A tender smirk leaked out of Geeta- “Our” comfort… The comfort you are talking about is not only his. You are also a part of it…” Geeta waited for a second to see if Tonmoy had any reply. But when she saw Tonmoy averting his gaze, she carried on, “At your age, it seems like you can change the world… It seems as if the world is waiting for you to be rescued. There is an inherent urge to speak against injustice. There is an inherent urge to change things. But as you grow up…”
          Tonmoy barged in, “If every person thinks that way, nothing will change… Nothing will change… The inequality will keep growing… We will move back to the ages of slavery… Nothing will change…” Tonmoy’s tone slowly got milder. Noticing that, even Geeta didn’t respond as she could feel exactly where it was going. They have had tons of arguments of such nature. Both of them sat there silently for a while before Tonmoy resumed speaking in a soft voice, “And… And I am trying my best to get rid of this “comfort.” I don’t need his comfort. I will earn my own…” Geeta thought of adding something further, but chose not to as it might stir him up again. All she offered at that moment was a comforting smile.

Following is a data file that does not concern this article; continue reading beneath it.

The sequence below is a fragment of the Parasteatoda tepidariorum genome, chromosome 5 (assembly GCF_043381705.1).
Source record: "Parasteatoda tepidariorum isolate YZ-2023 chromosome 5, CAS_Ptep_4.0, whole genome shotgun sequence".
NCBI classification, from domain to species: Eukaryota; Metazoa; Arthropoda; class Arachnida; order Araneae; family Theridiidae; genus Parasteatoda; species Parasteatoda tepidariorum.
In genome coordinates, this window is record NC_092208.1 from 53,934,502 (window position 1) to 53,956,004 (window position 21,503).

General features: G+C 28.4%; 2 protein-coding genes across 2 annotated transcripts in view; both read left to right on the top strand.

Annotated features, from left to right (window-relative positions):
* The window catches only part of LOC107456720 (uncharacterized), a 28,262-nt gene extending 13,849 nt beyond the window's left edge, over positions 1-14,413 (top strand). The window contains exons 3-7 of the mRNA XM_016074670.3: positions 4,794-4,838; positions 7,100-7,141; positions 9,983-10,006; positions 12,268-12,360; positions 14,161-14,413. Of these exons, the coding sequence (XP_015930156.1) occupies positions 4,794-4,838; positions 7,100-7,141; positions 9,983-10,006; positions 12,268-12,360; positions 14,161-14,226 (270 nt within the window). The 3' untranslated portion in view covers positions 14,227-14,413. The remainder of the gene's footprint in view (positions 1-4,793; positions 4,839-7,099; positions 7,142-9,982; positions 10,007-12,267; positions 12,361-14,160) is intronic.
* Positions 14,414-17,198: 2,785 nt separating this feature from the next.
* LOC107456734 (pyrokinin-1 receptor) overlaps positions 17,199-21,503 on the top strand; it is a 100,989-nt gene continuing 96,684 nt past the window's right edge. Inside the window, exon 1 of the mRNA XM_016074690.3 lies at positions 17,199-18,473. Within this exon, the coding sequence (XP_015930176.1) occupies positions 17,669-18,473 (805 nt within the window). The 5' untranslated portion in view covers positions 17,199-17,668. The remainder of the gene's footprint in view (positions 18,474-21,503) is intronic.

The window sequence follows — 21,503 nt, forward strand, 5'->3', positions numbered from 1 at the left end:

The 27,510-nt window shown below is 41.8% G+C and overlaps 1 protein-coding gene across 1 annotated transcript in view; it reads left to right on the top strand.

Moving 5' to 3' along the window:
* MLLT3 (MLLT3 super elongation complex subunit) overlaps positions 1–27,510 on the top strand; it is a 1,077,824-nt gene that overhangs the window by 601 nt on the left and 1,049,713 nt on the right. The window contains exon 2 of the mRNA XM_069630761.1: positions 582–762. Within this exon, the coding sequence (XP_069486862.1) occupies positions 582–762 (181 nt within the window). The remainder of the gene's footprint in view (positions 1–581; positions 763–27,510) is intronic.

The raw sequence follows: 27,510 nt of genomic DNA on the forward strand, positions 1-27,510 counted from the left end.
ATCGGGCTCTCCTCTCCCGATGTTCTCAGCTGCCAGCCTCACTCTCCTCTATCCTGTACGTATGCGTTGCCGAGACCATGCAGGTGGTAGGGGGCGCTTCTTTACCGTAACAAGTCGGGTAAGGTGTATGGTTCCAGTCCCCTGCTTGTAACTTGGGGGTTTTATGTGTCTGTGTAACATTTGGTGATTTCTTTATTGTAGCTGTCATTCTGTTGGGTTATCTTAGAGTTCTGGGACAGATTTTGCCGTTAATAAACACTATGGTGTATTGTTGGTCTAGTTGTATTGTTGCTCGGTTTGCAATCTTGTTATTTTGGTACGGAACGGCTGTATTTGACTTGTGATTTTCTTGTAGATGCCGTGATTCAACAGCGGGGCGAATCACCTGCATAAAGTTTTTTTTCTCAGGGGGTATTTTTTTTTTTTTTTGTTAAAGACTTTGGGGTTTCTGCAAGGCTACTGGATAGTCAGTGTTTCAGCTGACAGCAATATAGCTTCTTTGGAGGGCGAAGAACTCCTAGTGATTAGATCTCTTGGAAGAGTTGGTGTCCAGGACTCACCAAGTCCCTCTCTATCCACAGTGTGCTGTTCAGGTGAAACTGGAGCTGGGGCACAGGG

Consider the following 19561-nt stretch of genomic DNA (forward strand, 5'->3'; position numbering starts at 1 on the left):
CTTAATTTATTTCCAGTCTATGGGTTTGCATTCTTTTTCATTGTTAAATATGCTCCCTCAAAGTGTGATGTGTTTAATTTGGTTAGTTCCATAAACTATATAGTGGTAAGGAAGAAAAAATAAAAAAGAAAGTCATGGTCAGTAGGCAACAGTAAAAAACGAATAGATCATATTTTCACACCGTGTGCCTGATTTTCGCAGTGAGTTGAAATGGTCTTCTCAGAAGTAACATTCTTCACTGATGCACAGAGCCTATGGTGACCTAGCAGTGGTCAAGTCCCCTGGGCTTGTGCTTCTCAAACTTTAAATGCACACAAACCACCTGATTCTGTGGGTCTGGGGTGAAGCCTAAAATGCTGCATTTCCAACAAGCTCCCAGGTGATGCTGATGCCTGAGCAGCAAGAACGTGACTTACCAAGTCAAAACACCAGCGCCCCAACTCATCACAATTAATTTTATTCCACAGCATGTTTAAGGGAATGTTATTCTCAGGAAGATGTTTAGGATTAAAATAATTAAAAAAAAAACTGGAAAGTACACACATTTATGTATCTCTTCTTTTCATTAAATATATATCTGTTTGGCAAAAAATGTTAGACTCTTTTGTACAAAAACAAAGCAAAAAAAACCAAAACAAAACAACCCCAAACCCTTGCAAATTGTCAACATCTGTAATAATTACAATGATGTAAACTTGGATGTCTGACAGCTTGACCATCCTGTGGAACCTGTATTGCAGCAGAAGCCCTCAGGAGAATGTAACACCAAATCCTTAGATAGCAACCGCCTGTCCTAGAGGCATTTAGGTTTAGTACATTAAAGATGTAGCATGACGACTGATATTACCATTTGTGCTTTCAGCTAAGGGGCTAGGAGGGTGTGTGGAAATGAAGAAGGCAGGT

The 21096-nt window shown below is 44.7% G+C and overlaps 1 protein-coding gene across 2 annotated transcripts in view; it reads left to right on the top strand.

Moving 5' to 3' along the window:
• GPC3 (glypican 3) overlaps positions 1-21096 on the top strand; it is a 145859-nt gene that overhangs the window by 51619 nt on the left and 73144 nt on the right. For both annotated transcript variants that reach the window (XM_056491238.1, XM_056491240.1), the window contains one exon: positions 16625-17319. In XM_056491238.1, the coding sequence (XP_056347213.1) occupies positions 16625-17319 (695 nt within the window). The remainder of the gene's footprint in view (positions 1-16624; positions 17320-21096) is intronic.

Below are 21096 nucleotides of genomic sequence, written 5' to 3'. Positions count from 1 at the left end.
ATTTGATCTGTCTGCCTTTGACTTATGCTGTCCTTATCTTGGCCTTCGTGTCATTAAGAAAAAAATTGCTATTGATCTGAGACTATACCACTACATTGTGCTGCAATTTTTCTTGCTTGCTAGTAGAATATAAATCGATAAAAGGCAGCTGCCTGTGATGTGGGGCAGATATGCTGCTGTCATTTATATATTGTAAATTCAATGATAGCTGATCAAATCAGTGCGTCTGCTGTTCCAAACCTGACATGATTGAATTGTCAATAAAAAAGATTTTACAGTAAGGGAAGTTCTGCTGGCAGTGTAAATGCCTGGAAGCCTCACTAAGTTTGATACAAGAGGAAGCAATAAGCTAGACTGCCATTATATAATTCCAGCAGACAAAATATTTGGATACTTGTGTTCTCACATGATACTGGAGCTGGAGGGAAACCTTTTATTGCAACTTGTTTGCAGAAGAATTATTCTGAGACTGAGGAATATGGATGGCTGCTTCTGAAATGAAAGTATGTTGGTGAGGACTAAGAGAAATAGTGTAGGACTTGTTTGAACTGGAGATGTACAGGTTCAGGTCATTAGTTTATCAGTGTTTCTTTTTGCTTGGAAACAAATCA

A few months down the line, his father got entangled in a case concerning the demolition of a slum. A shopping complex was to be built in that same space. The local MLA’s name also popped up and there were charges of corruption too. It made it to the papers; and Mr. Kalita’s name was flashing all over the media. Just a week prior to that, Tonmoy’s results came out and he couldn’t earn the scholarship. It took quite a toll on him and he gradually went into his shell. He spoke to Radhika on a few occasions; but even she failed to cheer him up. The only feasible way Tonmoy could get into his desired college now was by paying the huge admission fee. In addition, he would have to pay rent as well. He was in a grave dilemma as he didn’t want to waste another year. But he surely didn’t want to go back on his words either. While he was in the midst of all the turmoil, his father’s case ruffled the family’s peace to a large extent. Tonmoy himself, with the NGO, was working for the that very slum his father had demolished. Radhika tried to contact Tonmoy to inform him that they were trying to run a social media campaign. They also planned a protest in front of the secretariat. But till then, Radhika didn’t know that it was actually Tonmoy’s father who was involved in the matter. When someone apprised her of it, she sent a text to Tonmoy- “I understand if you don’t want to join us. Your family will need you in this, especially your parents. Do take good care of them… And yourself too… I hope that my decision of going ahead with the protest doesn’t affect our friendship. I guess, you also would have done the same… Do call me whenever you feel like talking…” Tonmoy didn’t text back, nor did he call; not because he was upset with her, but because he was too tired of the unrest that surrounded him. Radhika also knew him well enough to understand that he was passing through a fretful phase and he needed time by himself. Tonmoy himself couldn’t understand why he didn’t tag along to stand by the people of the slum, whom he had spent so much time with. Was it just because he completely retreated into his own shell and his mind was fully occupied with his admission? Was it just because his father was directly involved this time? Or was it because, somewhere deep down inside, he knew that no matter how much they protested, eventually nothing fruitful was going to emerge out of it!